"Smart woman!" he said with a laugh. "I still wake up and have to pinch myself that something this good has happened. It wasn't something expected and wasn't something I would have demanded. But it was appreciated."
Cindy and Scott set a goal for their company: to own 55 screens by the time she reached 55. They have nine screens so far at the two McHenry theaters (indoor and outdoor), the Dunes 1, 2, 3 in Zion, the Antioch Theater, and the Liberty 1 and 2 in Libertyville.
"I don't think we're going to make 55 screens by 55," Cindy said. Scott instantly sought to comfort his partner.
"Any kind of goal that we set for ourselves, as laughable as it may seem, pales in comparison to what we've actually done that we didn't expect to do," he said. "We always felt like we Forrest-Gumped our way through a lot of things. Why even assign goals to it?"
Scott paused, then offered one goal he did think was important.
"The whole point is for the families and these little kids to get the memories that we've had in these theaters," he said.
Twilight for Drive-ins?
In 1958, the United States recorded 4,063 "ozoners" at the peak of the drive-in's popularity. Thirty years later, that number dropped to 1,497 as escalating land values and diminished interest in drive-ins took its toll on the business.
At the close of 2008, the National Alliance of Theater Owners, a company that tracks the exhibition industry, reported that only 636 outdoor screens remained, up a whole single screen from 2007.
Exactly 76 years ago this month, Richard Milton Hollingshead opened the world's first drive-in theater (or as Joe Bob Briggs points out: "The first drive-in anything!") on a 400-acre lot in Camden, N.J. Hollingshead erected a screen on the top of his machine parts shop, placed speakers next to the screen, set up a 16 mm projector and wrote a page of entertainment history.
After that, it didn't take long before rebellious, hormone-exploding young people realized a trip to the drive-in was a whale-load cheaper than a motel. So, outdoor theaters earned their reputations as "passion pits," a label that the industry has been trying to downplay for 50 years.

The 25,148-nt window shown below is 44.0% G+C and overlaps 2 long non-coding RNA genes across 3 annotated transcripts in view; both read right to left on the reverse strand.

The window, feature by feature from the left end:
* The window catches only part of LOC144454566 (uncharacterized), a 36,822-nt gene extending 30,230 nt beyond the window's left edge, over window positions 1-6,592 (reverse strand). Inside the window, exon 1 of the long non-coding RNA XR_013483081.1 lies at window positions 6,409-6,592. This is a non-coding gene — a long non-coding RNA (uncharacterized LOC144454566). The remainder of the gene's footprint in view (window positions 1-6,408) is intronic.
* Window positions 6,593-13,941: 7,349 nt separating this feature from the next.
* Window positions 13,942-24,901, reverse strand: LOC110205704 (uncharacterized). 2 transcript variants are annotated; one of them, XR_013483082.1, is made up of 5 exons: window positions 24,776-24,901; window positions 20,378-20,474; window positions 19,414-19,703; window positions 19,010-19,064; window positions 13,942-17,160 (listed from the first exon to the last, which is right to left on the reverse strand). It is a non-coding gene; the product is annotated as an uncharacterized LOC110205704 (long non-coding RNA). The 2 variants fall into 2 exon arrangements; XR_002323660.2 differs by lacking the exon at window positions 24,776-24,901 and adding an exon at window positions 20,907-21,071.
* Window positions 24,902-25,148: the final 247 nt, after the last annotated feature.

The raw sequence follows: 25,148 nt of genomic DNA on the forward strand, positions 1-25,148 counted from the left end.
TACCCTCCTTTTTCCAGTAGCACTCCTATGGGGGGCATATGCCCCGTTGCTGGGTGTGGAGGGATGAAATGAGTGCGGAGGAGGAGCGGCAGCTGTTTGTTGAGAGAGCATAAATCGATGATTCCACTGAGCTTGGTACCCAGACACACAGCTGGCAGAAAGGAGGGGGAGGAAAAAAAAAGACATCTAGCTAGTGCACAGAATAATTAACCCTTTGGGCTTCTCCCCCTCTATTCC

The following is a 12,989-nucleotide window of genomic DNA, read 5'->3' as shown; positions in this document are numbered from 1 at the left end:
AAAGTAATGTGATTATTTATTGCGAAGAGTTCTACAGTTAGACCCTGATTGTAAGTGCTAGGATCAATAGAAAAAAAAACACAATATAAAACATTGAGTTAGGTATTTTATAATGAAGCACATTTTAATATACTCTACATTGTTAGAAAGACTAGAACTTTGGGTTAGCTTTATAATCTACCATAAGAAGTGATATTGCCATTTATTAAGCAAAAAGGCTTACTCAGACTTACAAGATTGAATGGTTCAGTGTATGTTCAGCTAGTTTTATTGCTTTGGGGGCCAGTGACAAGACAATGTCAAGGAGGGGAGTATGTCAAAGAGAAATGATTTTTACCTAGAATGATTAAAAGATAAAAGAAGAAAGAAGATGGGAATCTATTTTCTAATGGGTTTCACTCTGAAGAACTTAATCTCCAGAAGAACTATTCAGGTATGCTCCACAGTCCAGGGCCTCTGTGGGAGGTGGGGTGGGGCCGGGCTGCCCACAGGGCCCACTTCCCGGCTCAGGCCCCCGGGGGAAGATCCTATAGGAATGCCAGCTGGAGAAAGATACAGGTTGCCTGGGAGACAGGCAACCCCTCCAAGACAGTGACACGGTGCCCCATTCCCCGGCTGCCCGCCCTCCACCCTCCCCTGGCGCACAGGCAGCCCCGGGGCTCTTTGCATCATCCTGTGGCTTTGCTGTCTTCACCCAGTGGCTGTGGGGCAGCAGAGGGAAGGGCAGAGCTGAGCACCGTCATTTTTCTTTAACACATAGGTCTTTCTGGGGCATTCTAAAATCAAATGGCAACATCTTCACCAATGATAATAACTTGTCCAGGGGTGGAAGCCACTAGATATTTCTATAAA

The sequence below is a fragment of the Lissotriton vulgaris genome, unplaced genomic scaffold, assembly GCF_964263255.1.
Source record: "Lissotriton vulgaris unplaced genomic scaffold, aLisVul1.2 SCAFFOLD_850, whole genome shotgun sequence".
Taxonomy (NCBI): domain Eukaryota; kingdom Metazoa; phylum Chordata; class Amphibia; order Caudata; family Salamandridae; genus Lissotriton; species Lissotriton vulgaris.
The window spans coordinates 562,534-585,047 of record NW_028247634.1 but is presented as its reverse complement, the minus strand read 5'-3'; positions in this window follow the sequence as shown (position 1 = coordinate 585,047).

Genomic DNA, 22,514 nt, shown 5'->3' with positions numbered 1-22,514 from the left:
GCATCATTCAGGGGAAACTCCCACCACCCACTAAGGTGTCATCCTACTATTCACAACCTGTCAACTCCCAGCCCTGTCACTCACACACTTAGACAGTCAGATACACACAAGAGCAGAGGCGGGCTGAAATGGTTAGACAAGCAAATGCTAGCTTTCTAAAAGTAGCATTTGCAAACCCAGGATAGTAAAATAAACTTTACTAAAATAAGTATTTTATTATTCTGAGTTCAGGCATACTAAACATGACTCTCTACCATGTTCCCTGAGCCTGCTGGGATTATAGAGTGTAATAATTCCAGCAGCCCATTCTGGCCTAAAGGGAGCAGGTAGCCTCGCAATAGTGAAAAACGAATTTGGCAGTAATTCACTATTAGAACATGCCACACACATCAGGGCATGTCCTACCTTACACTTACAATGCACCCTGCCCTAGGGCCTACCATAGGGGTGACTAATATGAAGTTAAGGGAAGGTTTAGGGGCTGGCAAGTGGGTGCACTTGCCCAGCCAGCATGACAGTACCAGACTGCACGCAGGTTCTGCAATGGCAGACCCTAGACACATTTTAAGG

Today, windows aren't nearly as foggy as they used to be at the drive-in.
Oh, the breathing may be heavy, but now it's just as likely to be coming from a baby in the back seat as young lovers smooching through a double-bill.
Of course, there was the infamous 53 Drive-In in unincorporated Palatine, a wild west town of a theater with three screens that played exploitation fare such as "I Spit on Your Grave" and "Ilsa: She-Wolf of the SS." On any given weekend, you could roll down your car windows and get a free high from the cloud of marijuana smoke that hovered over the theater.
The 53 is gone now, replaced by a UPS distribution company and clean air.
How long the McHenry Outdoor Theatre, the Cascade Drive-In in West Chicago and the 634 other ozoners last will be determined by two primary things: A) public support and B) the ability of owners to resist selling their drive-ins to become strip malls or housing developments.
Already, the owner of the McHenry, Rhyan Holdings Inc., is reported to be considering the sale of the drive-in for a senior home.
Will the drive-in ever really die? Only time, not Joe Bob, will tell.
McHenry Outdoor Theatre
1015 N. Chapel Hill Road, McHenry, one-half mile north of Route 120
: $7 adults, $4 children
Seasonally May through September. Shows start at dusk.
Go to mchenrydrivein.com or call (815) 385-0144
The Cascade Drive-In Theatre
Location: 1100 E. North Ave., West Chicago
Tickets: $8.50 adults, $4.50 children (pets and children under 5 free)
Open: Seasonally. Shows start at dusk.
Other information: BBQ grills provided. Go to cascadedrivein.com or call (630) 231-3150.
Keno Drive In
: 9102 Sheridan Road, Pleasant Prairie, Wis.
$7.50 adults, $3.50 children
Seasonally, shows at dusk, opens 7 p.m.
By Dann Gire